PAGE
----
It will be held over Sept. 4-7 in Ciudad Guzmán, Jalisco, addressing topics including new technology and varieties, crop management, phytosanitary issues, fertilization, irrigation and post harvest.
It will also look at the booming avocado industries in countries such as Peru and Colombia.
“For us it is an honor to be able to celebrate this great event in Jalisco. This is the first time it will be held in our state,” Jalisco Avocado Producers and Exporters’ Association president Ignacio Gómez said.
He noted it was the second time being held in the country, with the state of Michoacan having played host in 2001.
“We are very pleased and pleasantly surprised by the great response that we have had from Central and South American countries,” he said.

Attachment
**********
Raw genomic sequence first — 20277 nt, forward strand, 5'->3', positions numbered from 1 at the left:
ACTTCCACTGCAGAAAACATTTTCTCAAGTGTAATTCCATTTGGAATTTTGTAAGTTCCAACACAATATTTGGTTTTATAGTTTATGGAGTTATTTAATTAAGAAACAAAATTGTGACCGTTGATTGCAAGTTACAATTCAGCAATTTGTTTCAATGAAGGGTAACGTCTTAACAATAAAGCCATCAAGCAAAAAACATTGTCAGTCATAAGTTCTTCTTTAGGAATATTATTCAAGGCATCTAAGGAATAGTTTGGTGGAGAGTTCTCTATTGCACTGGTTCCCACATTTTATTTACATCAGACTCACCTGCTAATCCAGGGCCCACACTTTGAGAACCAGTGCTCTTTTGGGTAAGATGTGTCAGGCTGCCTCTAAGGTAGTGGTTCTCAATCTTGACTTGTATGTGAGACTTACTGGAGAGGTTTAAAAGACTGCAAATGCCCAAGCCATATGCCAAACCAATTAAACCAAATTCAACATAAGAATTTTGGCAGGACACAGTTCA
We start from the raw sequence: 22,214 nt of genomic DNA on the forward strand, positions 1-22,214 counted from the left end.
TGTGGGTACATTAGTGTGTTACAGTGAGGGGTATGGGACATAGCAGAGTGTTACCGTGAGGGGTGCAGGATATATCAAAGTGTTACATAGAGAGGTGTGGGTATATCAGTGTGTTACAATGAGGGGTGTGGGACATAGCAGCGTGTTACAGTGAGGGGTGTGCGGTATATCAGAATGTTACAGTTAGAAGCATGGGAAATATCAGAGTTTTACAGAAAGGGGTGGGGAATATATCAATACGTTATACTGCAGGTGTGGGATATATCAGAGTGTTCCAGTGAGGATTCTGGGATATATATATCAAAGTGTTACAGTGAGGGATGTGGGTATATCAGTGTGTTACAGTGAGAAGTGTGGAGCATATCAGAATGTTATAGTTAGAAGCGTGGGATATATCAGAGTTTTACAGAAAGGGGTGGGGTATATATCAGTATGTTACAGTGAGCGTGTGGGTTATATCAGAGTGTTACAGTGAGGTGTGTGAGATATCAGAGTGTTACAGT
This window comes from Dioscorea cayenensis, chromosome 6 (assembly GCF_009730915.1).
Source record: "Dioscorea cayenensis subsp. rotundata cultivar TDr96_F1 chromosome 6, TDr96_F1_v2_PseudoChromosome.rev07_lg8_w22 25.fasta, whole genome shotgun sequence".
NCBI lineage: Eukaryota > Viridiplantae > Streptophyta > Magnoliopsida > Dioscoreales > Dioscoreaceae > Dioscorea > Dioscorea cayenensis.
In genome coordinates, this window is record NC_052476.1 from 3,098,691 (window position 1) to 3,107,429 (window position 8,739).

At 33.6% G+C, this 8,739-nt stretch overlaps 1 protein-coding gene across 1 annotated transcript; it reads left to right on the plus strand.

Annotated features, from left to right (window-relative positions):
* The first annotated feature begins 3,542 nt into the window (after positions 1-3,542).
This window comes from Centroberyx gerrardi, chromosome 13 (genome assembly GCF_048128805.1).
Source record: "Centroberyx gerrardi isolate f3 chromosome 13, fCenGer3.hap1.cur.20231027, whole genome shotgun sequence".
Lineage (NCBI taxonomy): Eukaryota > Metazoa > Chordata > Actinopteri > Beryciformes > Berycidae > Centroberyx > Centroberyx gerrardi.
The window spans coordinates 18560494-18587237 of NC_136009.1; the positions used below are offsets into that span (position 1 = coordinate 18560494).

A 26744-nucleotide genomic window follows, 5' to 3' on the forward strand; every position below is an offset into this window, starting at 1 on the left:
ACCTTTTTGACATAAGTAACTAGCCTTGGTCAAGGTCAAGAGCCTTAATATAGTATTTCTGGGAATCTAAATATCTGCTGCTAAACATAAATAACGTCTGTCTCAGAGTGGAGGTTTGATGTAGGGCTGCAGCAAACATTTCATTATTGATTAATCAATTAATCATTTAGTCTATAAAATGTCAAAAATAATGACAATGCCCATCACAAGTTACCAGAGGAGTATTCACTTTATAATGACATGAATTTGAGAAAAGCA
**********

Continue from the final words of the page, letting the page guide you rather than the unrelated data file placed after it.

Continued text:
“So far we have more than 250 people registered, mainly from Peru, Costa Rica, Chile, the Dominican Republic, California, South Africa and Spain.”
While Michoacan is the leading production state with around 140,000 hectares, Jalisco takes second place with 23,000 hectares, but the latter has a higher per-hectare output.
“The production conditions on Jalisco involve more incorporated technology, higher density plantings and higher productivity. I think these points have positioned Jalisco at that forefront,” Gómez said.
“We have about twice the productivity compared to Michoacan, so in terms of volume, I estimate that in the medium term we will be achieving similar figures.”
He added the number of packhouses in the state had grown from two in 2000 to 16 today.
“The growth in Jalisco has been mainly due to the reconversion of crops, where avocado are now grown in areas previously used for maize, sugar cane and even livestock,” he said.